Southeastern Regional Medical Center is staying on top of the coronavirus situation, said Dr. Obiefuna Okoye, Southeastern Health’s Infectious Diseases medical director. Southeastern Health is receiving guidance and information from the Robeson County Health Department, the state DHHS and the Centers for Disease Control and Prevention.
“Southeastern Health continues to follow the guidance of the health department, North Carolina Department of Health and the CDC,” said Okoye, who is affiliated with Carolina Infectious Diseases.
To date, no special preventative steps are being taken, he said. The guidance given is to treat and relieve the symptoms exhibited by patients.
There is no need for residents to take any unusual or special preventative measures to avoid contracting the coronavirus, he said. They should take the same steps they would take to avoid getting the flu.
“A lot is still not known about this virus, but the CDC still recommends similar preventive measures,” Okoye said.
The state DHHS recommends the following steps to avoid contracting the coronavirus:
— Wash hands frequently with soap and water, and for at least 20 seconds each time.
— Avoid touching your eyes, nose and mouth with unwashed hands.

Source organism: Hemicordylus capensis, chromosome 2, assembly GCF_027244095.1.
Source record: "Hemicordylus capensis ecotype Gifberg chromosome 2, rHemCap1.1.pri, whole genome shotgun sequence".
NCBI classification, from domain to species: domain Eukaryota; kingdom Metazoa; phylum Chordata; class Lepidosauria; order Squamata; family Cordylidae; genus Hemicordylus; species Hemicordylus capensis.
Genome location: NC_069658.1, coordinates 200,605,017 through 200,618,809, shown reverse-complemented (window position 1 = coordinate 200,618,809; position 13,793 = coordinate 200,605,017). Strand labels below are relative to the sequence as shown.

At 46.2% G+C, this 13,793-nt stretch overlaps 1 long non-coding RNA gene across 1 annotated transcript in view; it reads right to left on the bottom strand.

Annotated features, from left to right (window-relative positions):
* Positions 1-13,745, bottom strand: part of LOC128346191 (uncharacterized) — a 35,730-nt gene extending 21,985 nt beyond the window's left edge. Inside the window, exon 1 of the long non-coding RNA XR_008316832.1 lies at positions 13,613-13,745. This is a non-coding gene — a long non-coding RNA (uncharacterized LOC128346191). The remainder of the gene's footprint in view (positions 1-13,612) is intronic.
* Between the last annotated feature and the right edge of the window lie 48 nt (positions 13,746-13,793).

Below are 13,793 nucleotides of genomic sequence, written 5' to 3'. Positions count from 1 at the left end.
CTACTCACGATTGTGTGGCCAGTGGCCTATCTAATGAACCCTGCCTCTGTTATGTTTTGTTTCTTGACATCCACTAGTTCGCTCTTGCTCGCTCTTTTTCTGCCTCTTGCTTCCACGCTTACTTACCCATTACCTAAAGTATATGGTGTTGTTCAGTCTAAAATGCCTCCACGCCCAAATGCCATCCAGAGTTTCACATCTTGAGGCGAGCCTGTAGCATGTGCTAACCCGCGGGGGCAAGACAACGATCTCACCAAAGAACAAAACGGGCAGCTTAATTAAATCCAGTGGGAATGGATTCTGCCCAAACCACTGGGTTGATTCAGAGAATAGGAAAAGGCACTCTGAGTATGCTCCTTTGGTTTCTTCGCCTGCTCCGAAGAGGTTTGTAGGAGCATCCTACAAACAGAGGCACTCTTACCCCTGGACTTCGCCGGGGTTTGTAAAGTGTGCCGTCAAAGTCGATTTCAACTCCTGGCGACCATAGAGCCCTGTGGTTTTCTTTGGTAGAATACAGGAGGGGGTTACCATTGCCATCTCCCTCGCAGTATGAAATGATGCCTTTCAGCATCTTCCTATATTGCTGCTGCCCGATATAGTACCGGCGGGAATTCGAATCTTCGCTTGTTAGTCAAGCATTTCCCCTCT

— Avoid close contact with people who are ill.
— Cover your mouth and nose with a tissue when you cough or sneeze.
— Do not reuse tissue after coughing, sneezing, or blowing your nose.
— Clean and disinfect surfaces that are frequently touched.
People who are experiencing symptoms such as a fever, cough or shortness of breath and have visited Wuhan or had close contact with someone who is suspected to be infected with the coronavirus in the past 14 days should seek immediate medical attention, according to the DHHS.
The virus is most commonly spread from an infected person to others through coughing and sneezing, close personal contact, and touching your nose, mouth or eyes before washing your hands, according to the N.C. Health Department.
A climb in the number of Robeson County residents seen in public wearing antiviral face masks points to growing concern. The increasing use of the masks is being noted at local pharmacies.
“We’ve seen more patients coming in wearing them,” said Dawnn Flowers, a pharmacist at Walgreens on Fayetteville Road in Lumberton.
Flowers said she doesn’t know enough about the coronavirus to be able to say if the mask will protect the wearer.
“Wearing a face mask could probably help,” said Brandon Bolton, pharmacy manager at Drugs America Pharmacy.
About one of every 50 customers at the pharmacy located on East 24th Street in Lumberton is seen wearing an antiviral mask, he said. But a lot of people wear the masks during flu season, and the masks do help prevent the spread of the flu.
Masks are “more beneficial” for people who are already sick and susceptible to more sickness, Bolton said. They are not as beneficial for healthy people.
As for the coronavirus, a mask “could probably help,” Bolton said.
“It is a serious threat,” he said. “As of right now, I don’t think it’s a threat for Americans.”